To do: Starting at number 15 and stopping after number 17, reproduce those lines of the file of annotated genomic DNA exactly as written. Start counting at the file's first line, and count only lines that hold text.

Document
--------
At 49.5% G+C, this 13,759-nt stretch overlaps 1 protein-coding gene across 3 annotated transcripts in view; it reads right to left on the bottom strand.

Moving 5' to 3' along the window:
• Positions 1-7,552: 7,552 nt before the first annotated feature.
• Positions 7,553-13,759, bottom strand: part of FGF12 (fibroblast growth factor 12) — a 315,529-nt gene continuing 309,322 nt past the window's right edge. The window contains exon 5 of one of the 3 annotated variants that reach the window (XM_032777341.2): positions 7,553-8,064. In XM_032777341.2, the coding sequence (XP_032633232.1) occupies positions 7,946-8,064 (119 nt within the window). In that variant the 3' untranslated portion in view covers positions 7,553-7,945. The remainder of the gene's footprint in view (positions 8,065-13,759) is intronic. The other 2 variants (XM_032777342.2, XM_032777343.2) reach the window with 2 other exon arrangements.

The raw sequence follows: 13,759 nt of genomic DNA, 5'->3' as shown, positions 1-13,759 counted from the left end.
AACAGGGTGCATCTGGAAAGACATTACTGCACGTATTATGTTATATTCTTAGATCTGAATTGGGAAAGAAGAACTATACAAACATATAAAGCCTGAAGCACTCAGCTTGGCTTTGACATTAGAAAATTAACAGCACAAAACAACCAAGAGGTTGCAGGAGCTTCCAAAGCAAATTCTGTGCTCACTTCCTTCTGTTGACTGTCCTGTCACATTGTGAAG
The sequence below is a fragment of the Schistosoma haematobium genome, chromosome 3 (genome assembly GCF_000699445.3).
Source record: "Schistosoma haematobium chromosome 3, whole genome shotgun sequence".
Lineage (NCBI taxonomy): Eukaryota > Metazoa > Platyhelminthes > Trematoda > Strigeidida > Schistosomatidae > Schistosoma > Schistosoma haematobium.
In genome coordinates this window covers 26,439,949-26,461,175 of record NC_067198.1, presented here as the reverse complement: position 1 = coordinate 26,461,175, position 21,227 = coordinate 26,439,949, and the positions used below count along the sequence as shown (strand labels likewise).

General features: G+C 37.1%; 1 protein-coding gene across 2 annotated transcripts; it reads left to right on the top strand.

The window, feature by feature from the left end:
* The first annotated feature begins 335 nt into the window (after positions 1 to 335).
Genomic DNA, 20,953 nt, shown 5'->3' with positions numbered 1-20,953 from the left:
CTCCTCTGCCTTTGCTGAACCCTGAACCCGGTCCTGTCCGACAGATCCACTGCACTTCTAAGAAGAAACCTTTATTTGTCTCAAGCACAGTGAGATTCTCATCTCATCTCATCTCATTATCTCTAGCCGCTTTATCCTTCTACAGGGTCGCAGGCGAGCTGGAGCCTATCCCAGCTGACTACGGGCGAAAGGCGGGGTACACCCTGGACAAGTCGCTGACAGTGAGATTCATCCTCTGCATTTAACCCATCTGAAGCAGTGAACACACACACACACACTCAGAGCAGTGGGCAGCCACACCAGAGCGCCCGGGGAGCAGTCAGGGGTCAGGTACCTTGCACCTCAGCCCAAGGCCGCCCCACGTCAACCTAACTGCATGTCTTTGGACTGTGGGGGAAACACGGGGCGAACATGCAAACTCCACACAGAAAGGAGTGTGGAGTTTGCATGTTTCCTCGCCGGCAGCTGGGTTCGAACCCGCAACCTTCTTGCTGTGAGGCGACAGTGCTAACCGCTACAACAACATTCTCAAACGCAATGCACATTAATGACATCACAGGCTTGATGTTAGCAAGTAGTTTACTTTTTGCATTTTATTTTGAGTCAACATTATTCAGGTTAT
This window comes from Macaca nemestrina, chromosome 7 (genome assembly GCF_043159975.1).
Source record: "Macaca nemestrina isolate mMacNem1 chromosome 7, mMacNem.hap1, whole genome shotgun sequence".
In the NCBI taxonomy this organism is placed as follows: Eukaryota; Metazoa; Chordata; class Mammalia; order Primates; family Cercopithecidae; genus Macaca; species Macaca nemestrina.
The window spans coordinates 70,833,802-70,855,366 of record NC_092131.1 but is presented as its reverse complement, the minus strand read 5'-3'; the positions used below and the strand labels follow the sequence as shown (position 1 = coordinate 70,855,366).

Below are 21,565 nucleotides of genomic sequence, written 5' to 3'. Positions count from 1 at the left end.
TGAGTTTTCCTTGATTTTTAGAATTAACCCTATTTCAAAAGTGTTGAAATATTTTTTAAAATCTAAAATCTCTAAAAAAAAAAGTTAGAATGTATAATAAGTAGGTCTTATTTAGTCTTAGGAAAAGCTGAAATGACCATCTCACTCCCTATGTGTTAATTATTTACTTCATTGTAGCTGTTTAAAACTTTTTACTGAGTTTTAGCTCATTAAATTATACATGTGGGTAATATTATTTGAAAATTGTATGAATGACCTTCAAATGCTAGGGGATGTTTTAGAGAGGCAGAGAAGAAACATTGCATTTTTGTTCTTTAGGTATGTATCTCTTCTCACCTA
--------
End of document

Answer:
CTCCTCTGCCTTTGCTGAACCCTGAACCCGGTCCTGTCCGACAGATCCACTGCACTTCTAAGAAGAAACCTTTATTTGTCTCAAGCACAGTGAGATTCTCATCTCATCTCATCTCATTATCTCTAGCCGCTTTATCCTTCTACAGGGTCGCAGGCGAGCTGGAGCCTATCCCAGCTGACTACGGGCGAAAGGCGGGGTACACCCTGGACAAGTCGCTGACAGTGAGATTCATCCTCTGCATTTAACCCATCTGAAGCAGTGAACACACACACACACACTCAGAGCAGTGGGCAGCCACACCAGAGCGCCCGGGGAGCAGTCAGGGGTCAGGTACCTTGCACCTCAGCCCAAGGCCGCCCCACGTCAACCTAACTGCATGTCTTTGGACTGTGGGGGAAACACGGGGCGAACATGCAAACTCCACACAGAAAGGAGTGTGGAGTTTGCATGTTTCCTCGCCGGCAGCTGGGTTCGAACCCGCAACCTTCTTGCTGTGAGGCGACAGTGCTAACCGCTACAACAACATTCTCAAACGCAATGCACATTAATGACATCACAGGCTTGATGTTAGCAAGTAGTTTACTTTTTGCATTTTATTTTGAGTCAACATTATTCAGGTTAT
This window comes from Macaca nemestrina, chromosome 7 (genome assembly GCF_043159975.1).
Source record: "Macaca nemestrina isolate mMacNem1 chromosome 7, mMacNem.hap1, whole genome shotgun sequence".